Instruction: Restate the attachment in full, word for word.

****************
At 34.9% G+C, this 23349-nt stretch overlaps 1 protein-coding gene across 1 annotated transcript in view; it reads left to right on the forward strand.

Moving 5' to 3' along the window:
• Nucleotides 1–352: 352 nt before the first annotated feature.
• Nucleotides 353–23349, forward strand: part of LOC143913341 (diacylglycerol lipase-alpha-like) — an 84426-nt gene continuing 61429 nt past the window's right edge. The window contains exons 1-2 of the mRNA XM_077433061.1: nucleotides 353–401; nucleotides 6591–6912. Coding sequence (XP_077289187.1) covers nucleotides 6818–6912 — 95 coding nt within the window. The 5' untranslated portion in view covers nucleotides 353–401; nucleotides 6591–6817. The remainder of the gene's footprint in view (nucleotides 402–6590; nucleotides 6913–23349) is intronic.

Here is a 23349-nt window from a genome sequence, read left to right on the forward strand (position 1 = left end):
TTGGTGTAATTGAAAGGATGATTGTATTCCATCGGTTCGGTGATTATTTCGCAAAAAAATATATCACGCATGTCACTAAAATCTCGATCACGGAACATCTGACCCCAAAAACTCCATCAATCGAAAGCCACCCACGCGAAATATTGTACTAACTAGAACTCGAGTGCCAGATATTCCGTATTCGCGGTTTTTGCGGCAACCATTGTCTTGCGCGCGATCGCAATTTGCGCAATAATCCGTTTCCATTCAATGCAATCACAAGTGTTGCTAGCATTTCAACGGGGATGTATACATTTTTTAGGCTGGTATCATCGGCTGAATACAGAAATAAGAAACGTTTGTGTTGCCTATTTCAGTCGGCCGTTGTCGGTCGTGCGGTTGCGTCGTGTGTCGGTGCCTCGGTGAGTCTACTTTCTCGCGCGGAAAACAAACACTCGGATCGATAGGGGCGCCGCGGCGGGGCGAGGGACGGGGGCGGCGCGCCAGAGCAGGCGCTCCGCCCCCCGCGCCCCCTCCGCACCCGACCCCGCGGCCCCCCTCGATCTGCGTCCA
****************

At 34.9% G+C, this 23349-nt stretch overlaps 1 protein-coding gene across 1 annotated transcript in view; it reads left to right on the forward strand.

Moving 5' to 3' along the window:
• Nucleotides 1–352: 352 nt before the first annotated feature.
• Nucleotides 353–23349, forward strand: part of LOC143913341 (diacylglycerol lipase-alpha-like) — an 84426-nt gene continuing 61429 nt past the window's right edge. The window contains exons 1-2 of the mRNA XM_077433061.1: nucleotides 353–401; nucleotides 6591–6912. Coding sequence (XP_077289187.1) covers nucleotides 6818–6912 — 95 coding nt within the window. The 5' untranslated portion in view covers nucleotides 353–401; nucleotides 6591–6817. The remainder of the gene's footprint in view (nucleotides 402–6590; nucleotides 6913–23349) is intronic.

Here is a 23349-nt window from a genome sequence, read left to right on the forward strand (position 1 = left end):
TTGGTGTAATTGAAAGGATGATTGTATTCCATCGGTTCGGTGATTATTTCGCAAAAAAATATATCACGCATGTCACTAAAATCTCGATCACGGAACATCTGACCCCAAAAACTCCATCAATCGAAAGCCACCCACGCGAAATATTGTACTAACTAGAACTCGAGTGCCAGATATTCCGTATTCGCGGTTTTTGCGGCAACCATTGTCTTGCGCGCGATCGCAATTTGCGCAATAATCCGTTTCCATTCAATGCAATCACAAGTGTTGCTAGCATTTCAACGGGGATGTATACATTTTTTAGGCTGGTATCATCGGCTGAATACAGAAATAAGAAACGTTTGTGTTGCCTATTTCAGTCGGCCGTTGTCGGTCGTGCGGTTGCGTCGTGTGTCGGTGCCTCGGTGAGTCTACTTTCTCGCGCGGAAAACAAACACTCGGATCGATAGGGGCGCCGCGGCGGGGCGAGGGACGGGGGCGGCGCGCCAGAGCAGGCGCTCCGCCCCCCGCGCCCCCTCCGCACCCGACCCCGCGGCCCCCCTCGATCTGCGTCCA